Many will say God allows trials to teach us lessons and to give us greater empathy for others. Sometimes we are simply better prepared to help others later experiencing something similar.
It was with that confidence I faced stomach flu the 23rd of December continuing into Christmas Eve.
At such a special holiday time I could get in a dither. I could feel jilted and even worried that I wouldn't pull off the perfect Christmas gathering for my family. Instead, I chose to remember God is in control and to do only what I could do--which was more or less run to and from the bathroom and back to bed.
Through this temporary trial, I instantly knew God was teaching me to be less of a perfectionist. My to-do list for the 23rd had included vacuuming a staircase, mopping a floor, and running to the grocery store to pick up a few more items, some more essential than others.
Yes, we could have used fresh mayonnaise for the family's lunch sandwiches on the 24th, but we could live without more potato chips and candy. Actually, we made it through our family Christmas without the extra 13 items on the list. (We also saved money by modifying the plans.)
God was also teaching me to let go, delegate, and trust others. My husband vacuumed the stairs. The family would have to have a basic lunch, not the fancy one I planned.
They'd have to make their own sandwiches. And they did.
God was teaching me to loosen the reins of control. While I rested in bed, the family did fine without me. They made lunch and the appetizers I had planned to make before the Christmas Eve church service. They didn't set up a charcuterie board as my mind had planned to do--just to make the day a little more special--but what they did worked well enough.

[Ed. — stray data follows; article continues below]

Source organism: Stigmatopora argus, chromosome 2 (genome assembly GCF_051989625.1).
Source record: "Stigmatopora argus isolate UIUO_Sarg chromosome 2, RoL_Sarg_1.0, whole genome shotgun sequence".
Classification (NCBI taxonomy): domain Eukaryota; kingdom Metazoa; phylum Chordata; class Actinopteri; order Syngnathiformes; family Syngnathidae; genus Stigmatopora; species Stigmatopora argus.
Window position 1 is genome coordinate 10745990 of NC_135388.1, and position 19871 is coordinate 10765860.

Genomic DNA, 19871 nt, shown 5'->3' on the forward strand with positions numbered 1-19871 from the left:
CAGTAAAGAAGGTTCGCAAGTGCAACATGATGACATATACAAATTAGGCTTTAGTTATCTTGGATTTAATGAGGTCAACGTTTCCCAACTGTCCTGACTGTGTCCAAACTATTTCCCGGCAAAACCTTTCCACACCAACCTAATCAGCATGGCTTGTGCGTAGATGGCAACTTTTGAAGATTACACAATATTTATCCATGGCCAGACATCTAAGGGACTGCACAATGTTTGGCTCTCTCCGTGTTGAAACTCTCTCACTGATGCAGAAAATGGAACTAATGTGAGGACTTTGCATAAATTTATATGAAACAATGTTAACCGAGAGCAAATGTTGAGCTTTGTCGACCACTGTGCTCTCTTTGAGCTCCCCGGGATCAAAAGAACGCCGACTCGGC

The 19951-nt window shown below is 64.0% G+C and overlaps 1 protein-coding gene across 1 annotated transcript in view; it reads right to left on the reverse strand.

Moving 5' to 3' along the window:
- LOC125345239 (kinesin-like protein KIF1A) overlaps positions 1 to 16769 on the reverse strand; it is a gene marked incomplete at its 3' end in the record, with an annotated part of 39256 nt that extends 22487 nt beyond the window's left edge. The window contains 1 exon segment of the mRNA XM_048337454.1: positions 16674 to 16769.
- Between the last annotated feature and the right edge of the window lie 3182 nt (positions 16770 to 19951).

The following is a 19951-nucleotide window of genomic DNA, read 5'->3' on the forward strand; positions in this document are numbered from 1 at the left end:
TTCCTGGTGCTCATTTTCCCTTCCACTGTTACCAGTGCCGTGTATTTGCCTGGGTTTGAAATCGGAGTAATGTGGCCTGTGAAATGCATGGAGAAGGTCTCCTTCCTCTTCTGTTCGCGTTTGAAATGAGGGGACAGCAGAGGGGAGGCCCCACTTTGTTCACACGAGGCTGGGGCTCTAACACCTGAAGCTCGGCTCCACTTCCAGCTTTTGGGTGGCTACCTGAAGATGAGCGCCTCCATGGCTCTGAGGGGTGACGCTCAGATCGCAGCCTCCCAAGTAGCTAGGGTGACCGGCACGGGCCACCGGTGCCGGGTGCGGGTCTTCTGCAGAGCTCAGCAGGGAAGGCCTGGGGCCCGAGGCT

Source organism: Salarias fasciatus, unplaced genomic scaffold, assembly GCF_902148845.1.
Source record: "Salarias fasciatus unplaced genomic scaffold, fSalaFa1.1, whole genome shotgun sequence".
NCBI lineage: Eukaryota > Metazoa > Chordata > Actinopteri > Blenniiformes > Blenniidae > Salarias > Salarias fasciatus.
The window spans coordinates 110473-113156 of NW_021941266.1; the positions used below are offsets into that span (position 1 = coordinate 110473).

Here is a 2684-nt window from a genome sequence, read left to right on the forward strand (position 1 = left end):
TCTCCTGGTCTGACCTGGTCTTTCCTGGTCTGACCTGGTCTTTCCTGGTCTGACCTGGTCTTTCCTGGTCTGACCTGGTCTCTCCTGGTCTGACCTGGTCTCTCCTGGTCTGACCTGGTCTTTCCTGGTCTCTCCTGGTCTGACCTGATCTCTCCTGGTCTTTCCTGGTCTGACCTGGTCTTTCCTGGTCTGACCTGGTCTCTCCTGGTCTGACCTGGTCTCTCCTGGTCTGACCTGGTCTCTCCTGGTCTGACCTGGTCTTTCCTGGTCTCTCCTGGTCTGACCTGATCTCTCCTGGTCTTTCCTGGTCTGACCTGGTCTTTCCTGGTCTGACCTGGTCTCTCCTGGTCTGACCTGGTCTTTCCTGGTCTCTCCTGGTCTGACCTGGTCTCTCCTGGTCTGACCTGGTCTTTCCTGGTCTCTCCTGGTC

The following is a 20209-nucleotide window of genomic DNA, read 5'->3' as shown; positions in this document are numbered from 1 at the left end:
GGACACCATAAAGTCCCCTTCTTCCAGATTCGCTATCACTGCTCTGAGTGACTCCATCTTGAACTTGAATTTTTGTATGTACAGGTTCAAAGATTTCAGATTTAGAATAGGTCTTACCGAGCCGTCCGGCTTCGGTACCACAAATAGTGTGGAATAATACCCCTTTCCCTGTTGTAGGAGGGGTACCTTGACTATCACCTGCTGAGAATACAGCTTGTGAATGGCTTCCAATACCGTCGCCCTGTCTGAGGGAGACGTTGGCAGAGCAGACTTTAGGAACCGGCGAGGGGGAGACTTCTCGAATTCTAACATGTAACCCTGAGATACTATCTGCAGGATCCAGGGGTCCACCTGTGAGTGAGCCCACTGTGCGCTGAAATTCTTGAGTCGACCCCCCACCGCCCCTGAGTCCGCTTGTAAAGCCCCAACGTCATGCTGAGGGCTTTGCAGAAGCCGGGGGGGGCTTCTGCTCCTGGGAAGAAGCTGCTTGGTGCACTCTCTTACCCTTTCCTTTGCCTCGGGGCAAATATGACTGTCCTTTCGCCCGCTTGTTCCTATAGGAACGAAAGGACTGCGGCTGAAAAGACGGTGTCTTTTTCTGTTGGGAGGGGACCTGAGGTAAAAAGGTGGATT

The kids helped their dad prepare dinner vegetables while he prepared a flavorful beef tenderloin that would be served after church. They went to Christmas Eve service without me--a first in a long time. But I was able to stream the event online.
More Life Decluttering
This fall, I embarked on a decluttering mission. I started sorting through items in my home we no longer needed. As I did, I noticed how my thoughts and emotions were challenged. I sensed God telling me it was a season of letting go so I could embark on a new life phase.
Now this sickness forced me to let go of traditions, expectations, my need to be in control, and so much more.
Things worked themselves out. I suppose I could say I raised a good family and I'd prepared the fridge and home well enough.
Where do our perfectionist roots come from? Some will say insecurity--that if we do something perfectly, people will like us. Some of us still look for our own parent's approval.
I think we grow up with perfectionist ideas through generational teaching too--some of us have had critical parents or siblings.
Perhaps ideas come from a church that taught us this trait.
We are in a different era, but some roots are deep. It takes strength to break tradition, to say "no" or to be okay with a change of plans.
Are there any mindsets you have that it's time to challenge?
Where do your roots lie--in the voices of your parents? In the rules of a church? In the voices of your social club. In social media? Or are you rooted in God?